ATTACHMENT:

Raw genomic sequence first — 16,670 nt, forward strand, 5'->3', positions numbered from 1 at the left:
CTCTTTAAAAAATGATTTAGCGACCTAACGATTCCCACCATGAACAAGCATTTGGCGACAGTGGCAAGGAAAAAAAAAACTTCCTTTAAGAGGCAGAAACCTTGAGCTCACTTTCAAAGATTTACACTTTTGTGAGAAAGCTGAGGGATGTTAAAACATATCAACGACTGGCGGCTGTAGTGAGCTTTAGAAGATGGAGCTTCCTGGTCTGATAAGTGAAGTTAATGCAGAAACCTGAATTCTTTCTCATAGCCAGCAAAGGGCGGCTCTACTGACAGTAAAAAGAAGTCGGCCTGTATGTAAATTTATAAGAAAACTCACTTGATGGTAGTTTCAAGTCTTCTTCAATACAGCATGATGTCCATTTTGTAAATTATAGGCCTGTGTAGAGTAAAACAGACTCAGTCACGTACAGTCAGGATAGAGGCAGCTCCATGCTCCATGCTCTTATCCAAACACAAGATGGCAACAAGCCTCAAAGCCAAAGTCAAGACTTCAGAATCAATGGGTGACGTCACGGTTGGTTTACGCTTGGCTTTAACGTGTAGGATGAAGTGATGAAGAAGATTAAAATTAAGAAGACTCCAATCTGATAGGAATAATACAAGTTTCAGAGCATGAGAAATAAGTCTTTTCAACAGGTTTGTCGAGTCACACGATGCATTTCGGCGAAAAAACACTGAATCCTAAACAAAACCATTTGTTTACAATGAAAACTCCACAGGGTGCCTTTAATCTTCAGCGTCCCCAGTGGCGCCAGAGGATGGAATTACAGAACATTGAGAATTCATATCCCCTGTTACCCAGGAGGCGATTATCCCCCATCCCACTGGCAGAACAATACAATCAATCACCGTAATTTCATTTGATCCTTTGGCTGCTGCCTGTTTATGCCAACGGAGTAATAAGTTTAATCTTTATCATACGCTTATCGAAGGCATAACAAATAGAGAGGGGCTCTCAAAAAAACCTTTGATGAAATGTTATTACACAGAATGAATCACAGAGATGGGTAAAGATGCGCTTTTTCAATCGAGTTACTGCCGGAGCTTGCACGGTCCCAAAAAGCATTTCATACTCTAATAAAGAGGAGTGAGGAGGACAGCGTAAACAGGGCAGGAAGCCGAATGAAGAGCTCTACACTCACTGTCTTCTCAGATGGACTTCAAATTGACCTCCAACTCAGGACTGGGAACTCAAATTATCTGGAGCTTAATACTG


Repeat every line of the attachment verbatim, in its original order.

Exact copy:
Raw genomic sequence first — 16,670 nt, forward strand, 5'->3', positions numbered from 1 at the left:
CTCTTTAAAAAATGATTTAGCGACCTAACGATTCCCACCATGAACAAGCATTTGGCGACAGTGGCAAGGAAAAAAAAAACTTCCTTTAAGAGGCAGAAACCTTGAGCTCACTTTCAAAGATTTACACTTTTGTGAGAAAGCTGAGGGATGTTAAAACATATCAACGACTGGCGGCTGTAGTGAGCTTTAGAAGATGGAGCTTCCTGGTCTGATAAGTGAAGTTAATGCAGAAACCTGAATTCTTTCTCATAGCCAGCAAAGGGCGGCTCTACTGACAGTAAAAAGAAGTCGGCCTGTATGTAAATTTATAAGAAAACTCACTTGATGGTAGTTTCAAGTCTTCTTCAATACAGCATGATGTCCATTTTGTAAATTATAGGCCTGTGTAGAGTAAAACAGACTCAGTCACGTACAGTCAGGATAGAGGCAGCTCCATGCTCCATGCTCTTATCCAAACACAAGATGGCAACAAGCCTCAAAGCCAAAGTCAAGACTTCAGAATCAATGGGTGACGTCACGGTTGGTTTACGCTTGGCTTTAACGTGTAGGATGAAGTGATGAAGAAGATTAAAATTAAGAAGACTCCAATCTGATAGGAATAATACAAGTTTCAGAGCATGAGAAATAAGTCTTTTCAACAGGTTTGTCGAGTCACACGATGCATTTCGGCGAAAAAACACTGAATCCTAAACAAAACCATTTGTTTACAATGAAAACTCCACAGGGTGCCTTTAATCTTCAGCGTCCCCAGTGGCGCCAGAGGATGGAATTACAGAACATTGAGAATTCATATCCCCTGTTACCCAGGAGGCGATTATCCCCCATCCCACTGGCAGAACAATACAATCAATCACCGTAATTTCATTTGATCCTTTGGCTGCTGCCTGTTTATGCCAACGGAGTAATAAGTTTAATCTTTATCATACGCTTATCGAAGGCATAACAAATAGAGAGGGGCTCTCAAAAAAACCTTTGATGAAATGTTATTACACAGAATGAATCACAGAGATGGGTAAAGATGCGCTTTTTCAATCGAGTTACTGCCGGAGCTTGCACGGTCCCAAAAAGCATTTCATACTCTAATAAAGAGGAGTGAGGAGGACAGCGTAAACAGGGCAGGAAGCCGAATGAAGAGCTCTACACTCACTGTCTTCTCAGATGGACTTCAAATTGACCTCCAACTCAGGACTGGGAACTCAAATTATCTGGAGCTTAATACTG